Once done, we drive north-east, skirting the outer edges of Shanghai to Rudong. Night in Rudong.

Day 8:
Birding on the mudflats at high tide we have a reasonable chance of finding Spoon-billed Sandpiper among the thousands of shorebirds. Also here, Saunder’s Gull, Nordmann’s Greenshank and Reed Parrotbill are possible. The nearby scrub and plantations provides shelter for passage migrants, with a whole host of buntings, starlings, warblers and flycatchers of various species possible.
There is a slim chance of Reed Parrotbill in this area. If we have not encountered it during the morning then we visit an area of coastal marsh and reed-bed towards Shanghai. We head down to Shanghai in the evening ready for the following mornings flight. Night in Shanghai.

Day 9:
After early morning birding for Reed Parrotbill and Japanese Swamp Warbler we fly inland to Wuhan, and drive 90 minutes north to Dongzhai NNR. Late afternoon birding in search of Reeves’s Pheasant. Night in Dongzhai NNR.

Day 10:
A full day in search of one of China’s most recognisable endemics – the splendid Reeve’s Pheasant. Dongzhai has the largest population of this increasingly rare species but it is still difficult to find. Other species possible here include Brown-chested Jungle Flycatcher, Chinese Hwamei, Oriental Scops Owl and even Fairy Pitta. Night at Dongzhai NNR.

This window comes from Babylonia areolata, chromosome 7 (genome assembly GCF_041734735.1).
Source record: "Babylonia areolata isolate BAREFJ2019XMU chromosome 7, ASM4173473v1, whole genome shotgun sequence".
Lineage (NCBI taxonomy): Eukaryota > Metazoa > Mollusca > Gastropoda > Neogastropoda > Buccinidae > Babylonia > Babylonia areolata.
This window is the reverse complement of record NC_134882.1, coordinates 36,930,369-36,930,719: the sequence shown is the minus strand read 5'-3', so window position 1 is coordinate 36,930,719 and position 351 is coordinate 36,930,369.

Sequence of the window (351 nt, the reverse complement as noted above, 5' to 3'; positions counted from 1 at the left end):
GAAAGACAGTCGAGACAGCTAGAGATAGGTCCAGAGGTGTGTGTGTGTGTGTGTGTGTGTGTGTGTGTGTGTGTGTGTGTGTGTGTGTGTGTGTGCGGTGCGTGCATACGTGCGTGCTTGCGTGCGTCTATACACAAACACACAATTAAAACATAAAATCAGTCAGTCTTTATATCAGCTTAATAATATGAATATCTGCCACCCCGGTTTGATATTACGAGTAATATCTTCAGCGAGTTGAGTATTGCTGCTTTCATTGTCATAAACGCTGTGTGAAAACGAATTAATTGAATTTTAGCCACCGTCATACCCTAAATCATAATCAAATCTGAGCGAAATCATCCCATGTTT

Day 11:
Drive back to Wuhan Airport and fly further north to Taiyuan. After a 90-minute drive we arrive at a monastery where Brown Eared Pheasant are often in view. During the afternoons the birds are less likely to be around, so we can search the scrub for Beijing Babbler, Silver-throated Bushtit, Yellow-streaked Warbler and Long-tailed Rosefinch. Night in Jiaocheng.

Day 12:
Full morning at the monastery for the Brown Eared Pheasants, followed by birding in the nearby scrub. After this we drive back to Taiyuan to fly to Inner Mongolia.

Days 13-14:
Depending on the previous days flight will decide which way round we do the birding in Inner Mongolia, as we visit two sites. One site, is a remnant grassland for one of China’s rarest specialities, Jankowski’s Bunting, which really is just clinging onto what habitat remains. Other species in the area include breeding Great Bustard, Amur Falcon, Chinese Grey Shrike, Pallas’s Reed Bunting, Asian Short-toed Lark and Japanese Quail.
The other site, a large wetland we have a chance of cranes - namely Red-crowned and an outside chance of White-naped. Also here is the possibility of Swan Goose, Oriental Stork, Japanese Reed Bunting and Chinese Penduline Tit.

Day 15:
Morning flight back to Beijing, and drive to Lingshan. Around Lingshan the possibilities include Grey-sided Thrush, Green-backed Flycatcher, Zappey’s Flycatcher and Chinese Beautiful Rosefinch. Night at Lingshan.

Day 16:
After mornings birding, afternoon drive south to Hengshui Lake. Hengshui Lake is now well known as one of the very few known breeding sites for the critically endangered Baer’s Pochard. Schrenck’s Bittern is also possible here, though we might be a little early for them still. Night near Hengshui.

Day 17:
Mornings birding at Hengshui Lake in search of Baer’s Pochard, Reed Parrotbill and Schrenck’s Bittern before driving back north to Beijing Night in Beijing.

Day 18:
Departures from Beijing International Airport.

Tour Photo Albums

South-east China (& Taiwan), April - May 2016